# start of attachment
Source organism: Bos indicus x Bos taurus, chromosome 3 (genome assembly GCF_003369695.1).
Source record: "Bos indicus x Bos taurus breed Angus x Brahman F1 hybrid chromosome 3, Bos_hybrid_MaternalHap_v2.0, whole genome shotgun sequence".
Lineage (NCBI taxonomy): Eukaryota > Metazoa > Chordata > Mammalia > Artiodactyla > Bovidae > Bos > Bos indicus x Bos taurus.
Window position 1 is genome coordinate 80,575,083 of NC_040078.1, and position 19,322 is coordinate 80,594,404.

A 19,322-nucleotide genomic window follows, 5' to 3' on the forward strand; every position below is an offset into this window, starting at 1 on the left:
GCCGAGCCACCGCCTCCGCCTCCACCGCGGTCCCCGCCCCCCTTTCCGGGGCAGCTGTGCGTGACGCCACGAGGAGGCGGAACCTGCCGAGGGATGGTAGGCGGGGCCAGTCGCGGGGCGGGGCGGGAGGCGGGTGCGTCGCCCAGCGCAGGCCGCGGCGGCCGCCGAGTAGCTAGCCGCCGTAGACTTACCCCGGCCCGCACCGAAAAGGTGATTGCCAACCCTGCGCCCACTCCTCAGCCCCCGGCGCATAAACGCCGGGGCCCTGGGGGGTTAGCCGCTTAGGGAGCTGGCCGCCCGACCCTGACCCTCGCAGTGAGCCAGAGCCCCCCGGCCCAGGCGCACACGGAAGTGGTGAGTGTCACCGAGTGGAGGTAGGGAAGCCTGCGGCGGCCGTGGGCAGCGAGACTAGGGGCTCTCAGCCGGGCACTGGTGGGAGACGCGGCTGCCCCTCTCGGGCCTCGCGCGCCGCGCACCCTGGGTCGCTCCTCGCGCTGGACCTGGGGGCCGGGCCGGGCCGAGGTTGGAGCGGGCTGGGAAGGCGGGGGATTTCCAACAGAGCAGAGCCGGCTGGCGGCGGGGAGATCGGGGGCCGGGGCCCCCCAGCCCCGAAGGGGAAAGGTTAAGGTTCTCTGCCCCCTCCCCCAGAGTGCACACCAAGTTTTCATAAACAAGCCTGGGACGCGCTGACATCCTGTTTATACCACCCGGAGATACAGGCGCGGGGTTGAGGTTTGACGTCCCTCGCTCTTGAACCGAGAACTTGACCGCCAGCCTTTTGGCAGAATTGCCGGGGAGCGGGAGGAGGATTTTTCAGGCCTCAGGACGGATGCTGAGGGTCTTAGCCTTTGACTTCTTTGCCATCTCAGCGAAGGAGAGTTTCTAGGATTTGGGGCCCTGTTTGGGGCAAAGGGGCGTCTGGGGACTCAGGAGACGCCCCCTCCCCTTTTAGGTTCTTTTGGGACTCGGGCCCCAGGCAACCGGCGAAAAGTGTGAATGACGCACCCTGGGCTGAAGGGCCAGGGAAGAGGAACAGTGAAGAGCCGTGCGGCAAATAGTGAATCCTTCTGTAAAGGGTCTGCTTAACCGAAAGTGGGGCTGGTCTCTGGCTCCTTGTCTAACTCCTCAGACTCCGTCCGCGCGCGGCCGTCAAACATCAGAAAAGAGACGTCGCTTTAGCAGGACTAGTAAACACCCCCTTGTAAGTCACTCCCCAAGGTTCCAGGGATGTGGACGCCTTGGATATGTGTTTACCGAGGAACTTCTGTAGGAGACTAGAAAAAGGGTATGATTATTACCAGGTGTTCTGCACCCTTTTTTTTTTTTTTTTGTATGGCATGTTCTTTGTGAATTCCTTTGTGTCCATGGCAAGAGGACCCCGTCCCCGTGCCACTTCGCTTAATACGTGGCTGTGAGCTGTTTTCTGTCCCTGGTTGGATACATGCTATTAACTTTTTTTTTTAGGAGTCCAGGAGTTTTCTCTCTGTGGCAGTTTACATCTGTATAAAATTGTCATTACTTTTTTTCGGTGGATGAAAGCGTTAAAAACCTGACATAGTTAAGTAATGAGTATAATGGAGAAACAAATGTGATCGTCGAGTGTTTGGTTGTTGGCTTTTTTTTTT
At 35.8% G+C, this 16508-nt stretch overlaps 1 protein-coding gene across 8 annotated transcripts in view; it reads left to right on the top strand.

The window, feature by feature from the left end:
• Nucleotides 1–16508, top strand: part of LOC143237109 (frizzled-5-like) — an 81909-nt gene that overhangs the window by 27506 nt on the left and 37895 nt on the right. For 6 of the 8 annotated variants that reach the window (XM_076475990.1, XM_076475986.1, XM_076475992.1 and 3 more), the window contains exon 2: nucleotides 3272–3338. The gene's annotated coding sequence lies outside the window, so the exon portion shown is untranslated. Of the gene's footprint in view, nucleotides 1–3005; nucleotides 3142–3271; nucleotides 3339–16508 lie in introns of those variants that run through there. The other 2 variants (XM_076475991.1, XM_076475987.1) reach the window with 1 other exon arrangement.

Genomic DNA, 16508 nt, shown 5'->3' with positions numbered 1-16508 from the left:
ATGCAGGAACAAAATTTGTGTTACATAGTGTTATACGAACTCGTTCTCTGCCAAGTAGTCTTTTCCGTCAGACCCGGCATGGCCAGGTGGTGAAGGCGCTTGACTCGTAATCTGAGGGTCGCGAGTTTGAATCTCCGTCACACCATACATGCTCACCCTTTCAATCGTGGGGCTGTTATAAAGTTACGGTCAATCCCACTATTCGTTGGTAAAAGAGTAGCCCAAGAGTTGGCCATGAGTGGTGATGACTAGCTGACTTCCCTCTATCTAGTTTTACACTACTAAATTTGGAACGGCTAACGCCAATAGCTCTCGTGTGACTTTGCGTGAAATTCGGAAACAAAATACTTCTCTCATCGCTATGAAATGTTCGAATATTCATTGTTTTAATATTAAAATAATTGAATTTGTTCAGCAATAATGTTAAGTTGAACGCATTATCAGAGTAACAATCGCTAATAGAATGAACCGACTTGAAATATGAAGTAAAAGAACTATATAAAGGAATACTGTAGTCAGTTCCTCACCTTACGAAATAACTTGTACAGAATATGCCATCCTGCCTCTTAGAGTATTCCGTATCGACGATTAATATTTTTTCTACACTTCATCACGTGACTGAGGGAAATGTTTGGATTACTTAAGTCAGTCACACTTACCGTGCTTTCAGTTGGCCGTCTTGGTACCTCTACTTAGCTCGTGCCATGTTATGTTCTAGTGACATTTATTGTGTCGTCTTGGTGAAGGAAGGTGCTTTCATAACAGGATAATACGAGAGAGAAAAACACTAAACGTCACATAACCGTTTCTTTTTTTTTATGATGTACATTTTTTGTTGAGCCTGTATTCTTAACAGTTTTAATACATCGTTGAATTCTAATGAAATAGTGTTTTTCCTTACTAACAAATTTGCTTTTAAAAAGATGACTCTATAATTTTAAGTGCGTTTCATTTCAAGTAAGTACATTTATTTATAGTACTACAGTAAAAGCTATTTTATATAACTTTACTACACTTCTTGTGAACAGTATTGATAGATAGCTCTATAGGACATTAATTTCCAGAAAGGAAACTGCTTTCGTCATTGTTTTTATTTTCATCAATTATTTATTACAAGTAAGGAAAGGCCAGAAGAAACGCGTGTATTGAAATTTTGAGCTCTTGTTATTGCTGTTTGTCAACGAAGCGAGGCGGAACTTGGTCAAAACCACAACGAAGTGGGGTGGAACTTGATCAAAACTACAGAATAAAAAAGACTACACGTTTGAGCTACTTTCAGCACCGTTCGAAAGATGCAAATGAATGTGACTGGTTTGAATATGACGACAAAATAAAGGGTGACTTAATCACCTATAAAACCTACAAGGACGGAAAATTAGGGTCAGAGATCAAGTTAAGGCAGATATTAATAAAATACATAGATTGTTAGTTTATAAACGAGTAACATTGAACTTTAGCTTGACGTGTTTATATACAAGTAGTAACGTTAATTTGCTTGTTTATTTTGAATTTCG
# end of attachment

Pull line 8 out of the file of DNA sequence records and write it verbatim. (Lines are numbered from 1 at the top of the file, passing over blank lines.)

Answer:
The window, feature by feature from the left end: